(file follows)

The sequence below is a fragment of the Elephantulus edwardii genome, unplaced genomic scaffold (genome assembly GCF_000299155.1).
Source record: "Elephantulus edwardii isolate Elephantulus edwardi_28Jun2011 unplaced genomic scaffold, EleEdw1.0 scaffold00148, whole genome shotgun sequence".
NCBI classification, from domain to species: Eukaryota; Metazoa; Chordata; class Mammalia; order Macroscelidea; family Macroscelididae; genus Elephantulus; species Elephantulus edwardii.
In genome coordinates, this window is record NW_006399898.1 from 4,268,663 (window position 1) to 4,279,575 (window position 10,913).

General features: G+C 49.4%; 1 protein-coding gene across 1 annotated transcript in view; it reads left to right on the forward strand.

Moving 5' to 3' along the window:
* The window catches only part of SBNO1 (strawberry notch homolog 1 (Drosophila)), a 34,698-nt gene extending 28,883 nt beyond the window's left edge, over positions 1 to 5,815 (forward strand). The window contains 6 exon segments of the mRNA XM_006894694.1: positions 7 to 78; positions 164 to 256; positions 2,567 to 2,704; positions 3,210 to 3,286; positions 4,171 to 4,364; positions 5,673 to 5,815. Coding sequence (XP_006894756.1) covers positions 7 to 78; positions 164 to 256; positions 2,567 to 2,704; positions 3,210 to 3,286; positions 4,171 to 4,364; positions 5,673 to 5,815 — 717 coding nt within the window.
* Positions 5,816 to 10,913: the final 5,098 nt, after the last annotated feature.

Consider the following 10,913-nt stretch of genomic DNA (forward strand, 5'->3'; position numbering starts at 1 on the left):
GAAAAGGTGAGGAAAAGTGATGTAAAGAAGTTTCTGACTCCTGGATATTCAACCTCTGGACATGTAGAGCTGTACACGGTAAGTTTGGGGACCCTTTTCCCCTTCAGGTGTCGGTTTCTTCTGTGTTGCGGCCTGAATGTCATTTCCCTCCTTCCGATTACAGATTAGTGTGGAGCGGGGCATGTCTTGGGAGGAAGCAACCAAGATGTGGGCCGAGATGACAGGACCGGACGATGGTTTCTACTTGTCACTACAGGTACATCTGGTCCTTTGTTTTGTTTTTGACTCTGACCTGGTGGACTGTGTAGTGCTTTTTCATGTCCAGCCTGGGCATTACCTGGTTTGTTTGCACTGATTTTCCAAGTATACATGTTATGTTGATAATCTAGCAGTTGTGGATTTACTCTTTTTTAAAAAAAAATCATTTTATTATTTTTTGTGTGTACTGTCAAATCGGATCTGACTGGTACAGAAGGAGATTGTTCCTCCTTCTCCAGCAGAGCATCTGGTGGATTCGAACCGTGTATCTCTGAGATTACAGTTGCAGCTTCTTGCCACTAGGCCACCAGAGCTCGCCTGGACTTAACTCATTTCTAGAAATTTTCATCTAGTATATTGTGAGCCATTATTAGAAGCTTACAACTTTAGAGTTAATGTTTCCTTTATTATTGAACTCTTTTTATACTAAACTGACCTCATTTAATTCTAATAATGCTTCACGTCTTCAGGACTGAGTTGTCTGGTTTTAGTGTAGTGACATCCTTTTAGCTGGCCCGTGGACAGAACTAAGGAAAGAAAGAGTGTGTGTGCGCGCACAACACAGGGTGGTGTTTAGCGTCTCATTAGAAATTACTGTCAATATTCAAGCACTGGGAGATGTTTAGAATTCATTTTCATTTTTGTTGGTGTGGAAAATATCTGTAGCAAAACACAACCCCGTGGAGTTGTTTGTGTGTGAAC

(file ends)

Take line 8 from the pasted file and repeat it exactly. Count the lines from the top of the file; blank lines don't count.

* Positions 5,816 to 10,913: the final 5,098 nt, after the last annotated feature.